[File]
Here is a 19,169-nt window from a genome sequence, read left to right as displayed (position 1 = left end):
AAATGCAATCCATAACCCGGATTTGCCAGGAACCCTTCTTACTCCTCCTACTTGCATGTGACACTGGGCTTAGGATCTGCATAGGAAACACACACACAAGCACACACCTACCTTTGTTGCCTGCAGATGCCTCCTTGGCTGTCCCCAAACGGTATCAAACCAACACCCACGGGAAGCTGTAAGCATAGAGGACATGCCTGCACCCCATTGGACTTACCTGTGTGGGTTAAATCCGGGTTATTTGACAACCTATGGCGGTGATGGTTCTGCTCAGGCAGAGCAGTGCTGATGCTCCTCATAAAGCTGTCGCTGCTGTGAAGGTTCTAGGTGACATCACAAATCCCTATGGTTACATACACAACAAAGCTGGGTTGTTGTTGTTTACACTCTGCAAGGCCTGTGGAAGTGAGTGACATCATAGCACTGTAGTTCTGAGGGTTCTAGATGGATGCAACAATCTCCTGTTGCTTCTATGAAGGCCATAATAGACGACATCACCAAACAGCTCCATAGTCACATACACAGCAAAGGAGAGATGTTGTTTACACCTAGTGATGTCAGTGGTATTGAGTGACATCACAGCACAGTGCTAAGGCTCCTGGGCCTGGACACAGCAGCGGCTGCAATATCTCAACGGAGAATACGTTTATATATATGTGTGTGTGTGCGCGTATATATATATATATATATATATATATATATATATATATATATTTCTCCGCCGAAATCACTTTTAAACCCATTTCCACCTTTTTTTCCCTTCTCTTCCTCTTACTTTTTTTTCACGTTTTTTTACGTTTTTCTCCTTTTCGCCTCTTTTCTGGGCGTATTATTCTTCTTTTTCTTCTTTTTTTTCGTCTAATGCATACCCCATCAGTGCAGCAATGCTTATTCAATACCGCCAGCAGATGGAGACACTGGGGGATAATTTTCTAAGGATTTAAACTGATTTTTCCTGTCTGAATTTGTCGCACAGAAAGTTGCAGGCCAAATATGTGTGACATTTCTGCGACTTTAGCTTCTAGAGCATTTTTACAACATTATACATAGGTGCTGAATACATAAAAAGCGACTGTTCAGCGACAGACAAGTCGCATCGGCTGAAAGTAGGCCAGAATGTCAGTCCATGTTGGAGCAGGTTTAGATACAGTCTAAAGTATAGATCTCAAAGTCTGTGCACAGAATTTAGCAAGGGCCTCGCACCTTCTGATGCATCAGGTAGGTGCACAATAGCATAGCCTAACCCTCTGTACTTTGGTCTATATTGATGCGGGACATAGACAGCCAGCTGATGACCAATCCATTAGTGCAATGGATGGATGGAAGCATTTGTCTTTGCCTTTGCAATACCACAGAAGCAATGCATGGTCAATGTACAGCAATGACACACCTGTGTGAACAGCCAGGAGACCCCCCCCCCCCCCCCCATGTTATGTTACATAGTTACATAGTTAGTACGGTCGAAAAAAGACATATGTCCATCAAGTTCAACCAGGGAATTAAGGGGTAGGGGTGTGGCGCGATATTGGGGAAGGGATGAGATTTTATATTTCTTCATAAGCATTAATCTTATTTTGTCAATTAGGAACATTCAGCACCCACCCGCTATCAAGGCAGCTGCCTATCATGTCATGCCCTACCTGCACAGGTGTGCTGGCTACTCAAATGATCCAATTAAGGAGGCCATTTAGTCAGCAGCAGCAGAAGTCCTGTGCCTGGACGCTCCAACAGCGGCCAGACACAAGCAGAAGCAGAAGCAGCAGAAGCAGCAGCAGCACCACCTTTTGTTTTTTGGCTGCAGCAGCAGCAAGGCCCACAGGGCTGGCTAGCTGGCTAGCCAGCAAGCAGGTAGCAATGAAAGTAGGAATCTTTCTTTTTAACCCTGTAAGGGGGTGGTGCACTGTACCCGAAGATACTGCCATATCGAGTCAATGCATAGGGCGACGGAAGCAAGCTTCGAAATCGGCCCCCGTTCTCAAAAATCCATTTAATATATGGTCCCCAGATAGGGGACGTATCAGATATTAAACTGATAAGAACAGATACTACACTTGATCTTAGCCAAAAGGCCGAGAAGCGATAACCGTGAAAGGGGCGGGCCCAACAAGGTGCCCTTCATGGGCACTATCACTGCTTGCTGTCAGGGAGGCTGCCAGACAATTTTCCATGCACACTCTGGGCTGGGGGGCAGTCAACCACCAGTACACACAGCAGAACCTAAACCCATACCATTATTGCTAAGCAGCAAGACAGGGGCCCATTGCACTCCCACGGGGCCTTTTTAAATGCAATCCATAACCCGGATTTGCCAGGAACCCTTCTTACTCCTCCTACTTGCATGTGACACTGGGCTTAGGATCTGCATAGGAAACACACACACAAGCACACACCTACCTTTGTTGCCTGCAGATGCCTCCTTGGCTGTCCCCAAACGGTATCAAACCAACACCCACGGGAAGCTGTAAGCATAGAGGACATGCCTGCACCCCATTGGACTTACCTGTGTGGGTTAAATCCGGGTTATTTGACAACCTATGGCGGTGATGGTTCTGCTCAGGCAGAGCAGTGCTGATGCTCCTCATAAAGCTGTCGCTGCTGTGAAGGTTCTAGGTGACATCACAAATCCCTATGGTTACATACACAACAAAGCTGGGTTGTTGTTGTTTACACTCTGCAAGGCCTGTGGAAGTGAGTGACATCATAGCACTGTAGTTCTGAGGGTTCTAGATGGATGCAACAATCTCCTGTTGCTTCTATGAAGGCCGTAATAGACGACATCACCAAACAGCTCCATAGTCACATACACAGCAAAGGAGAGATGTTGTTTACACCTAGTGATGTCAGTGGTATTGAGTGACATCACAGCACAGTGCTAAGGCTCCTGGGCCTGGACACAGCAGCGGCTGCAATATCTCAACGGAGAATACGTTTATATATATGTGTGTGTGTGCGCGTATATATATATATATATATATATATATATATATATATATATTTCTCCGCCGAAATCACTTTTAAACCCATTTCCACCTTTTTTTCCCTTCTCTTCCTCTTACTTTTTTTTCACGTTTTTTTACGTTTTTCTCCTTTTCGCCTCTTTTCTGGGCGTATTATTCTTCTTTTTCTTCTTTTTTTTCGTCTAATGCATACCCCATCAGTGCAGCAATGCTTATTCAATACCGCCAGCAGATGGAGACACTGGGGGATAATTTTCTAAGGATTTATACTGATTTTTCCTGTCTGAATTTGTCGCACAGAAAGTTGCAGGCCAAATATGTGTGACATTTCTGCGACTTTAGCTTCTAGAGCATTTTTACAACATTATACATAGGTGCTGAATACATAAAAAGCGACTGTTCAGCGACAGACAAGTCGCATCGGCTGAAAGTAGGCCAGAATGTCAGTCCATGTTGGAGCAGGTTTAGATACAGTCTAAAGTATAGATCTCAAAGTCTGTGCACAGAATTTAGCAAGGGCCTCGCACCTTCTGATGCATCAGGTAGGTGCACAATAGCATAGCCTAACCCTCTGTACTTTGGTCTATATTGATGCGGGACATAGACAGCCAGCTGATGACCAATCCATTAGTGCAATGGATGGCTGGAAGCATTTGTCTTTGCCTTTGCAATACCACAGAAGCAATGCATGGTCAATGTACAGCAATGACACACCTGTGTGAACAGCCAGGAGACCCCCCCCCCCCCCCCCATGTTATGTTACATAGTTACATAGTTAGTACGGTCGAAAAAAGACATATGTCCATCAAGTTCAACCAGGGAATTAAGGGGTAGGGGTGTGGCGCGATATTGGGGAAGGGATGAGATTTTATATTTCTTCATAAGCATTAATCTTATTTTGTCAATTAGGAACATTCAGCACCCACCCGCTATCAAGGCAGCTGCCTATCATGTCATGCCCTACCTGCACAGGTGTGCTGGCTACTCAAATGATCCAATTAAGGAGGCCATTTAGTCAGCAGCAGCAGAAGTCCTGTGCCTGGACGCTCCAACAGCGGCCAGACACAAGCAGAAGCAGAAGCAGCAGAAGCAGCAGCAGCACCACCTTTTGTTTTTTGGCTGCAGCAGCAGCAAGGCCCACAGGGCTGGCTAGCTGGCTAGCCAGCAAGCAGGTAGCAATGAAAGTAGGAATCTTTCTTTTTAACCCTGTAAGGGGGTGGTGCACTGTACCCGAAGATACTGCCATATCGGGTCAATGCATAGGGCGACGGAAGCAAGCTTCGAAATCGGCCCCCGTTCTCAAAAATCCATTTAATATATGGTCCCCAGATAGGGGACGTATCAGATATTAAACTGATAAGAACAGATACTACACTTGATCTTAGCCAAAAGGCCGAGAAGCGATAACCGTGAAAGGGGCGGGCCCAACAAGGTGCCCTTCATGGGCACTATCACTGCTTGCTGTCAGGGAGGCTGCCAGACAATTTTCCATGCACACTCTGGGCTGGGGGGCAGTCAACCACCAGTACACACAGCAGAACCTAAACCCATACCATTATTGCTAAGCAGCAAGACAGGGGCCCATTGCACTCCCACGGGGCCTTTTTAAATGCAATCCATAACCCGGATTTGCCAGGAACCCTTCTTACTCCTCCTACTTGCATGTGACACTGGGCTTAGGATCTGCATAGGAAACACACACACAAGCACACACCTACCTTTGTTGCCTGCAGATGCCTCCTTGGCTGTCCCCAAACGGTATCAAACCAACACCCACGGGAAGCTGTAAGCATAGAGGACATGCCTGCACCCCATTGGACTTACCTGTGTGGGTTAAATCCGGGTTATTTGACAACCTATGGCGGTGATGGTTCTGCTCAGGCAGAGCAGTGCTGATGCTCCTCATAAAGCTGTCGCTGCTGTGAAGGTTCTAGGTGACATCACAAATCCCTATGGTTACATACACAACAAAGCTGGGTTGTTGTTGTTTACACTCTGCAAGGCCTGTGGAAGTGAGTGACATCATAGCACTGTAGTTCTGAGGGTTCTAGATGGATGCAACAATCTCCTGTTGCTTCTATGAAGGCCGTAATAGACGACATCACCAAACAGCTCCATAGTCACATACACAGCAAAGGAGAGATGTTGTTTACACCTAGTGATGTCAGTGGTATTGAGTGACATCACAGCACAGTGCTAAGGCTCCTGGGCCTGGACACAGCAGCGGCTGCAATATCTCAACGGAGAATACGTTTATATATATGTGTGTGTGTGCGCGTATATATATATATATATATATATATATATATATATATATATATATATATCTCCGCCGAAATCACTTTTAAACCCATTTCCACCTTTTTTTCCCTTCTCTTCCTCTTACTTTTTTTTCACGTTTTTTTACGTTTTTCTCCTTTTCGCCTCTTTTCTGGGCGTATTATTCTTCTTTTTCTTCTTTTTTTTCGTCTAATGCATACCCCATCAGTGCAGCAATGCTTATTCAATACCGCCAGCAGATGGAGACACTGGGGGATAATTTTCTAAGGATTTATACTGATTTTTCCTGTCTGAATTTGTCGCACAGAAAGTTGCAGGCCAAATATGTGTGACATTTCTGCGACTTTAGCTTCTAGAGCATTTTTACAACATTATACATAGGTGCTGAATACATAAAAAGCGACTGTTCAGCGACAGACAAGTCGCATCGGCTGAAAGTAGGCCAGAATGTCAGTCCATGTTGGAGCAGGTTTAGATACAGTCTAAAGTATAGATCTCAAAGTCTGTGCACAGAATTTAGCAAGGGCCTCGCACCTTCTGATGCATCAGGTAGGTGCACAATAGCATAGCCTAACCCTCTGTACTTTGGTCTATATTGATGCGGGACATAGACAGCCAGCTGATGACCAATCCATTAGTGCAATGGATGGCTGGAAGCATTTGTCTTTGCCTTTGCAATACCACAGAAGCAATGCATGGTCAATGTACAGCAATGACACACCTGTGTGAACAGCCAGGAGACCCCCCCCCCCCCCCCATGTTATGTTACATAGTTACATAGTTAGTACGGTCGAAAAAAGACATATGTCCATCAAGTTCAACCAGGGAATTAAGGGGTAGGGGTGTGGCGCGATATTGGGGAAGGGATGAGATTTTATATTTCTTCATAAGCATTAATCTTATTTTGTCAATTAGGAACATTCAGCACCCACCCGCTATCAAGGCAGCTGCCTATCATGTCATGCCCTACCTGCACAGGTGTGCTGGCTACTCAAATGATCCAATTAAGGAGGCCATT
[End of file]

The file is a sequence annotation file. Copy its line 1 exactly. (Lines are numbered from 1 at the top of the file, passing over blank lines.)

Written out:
Here is a 19,169-nt window from a genome sequence, read left to right as displayed (position 1 = left end):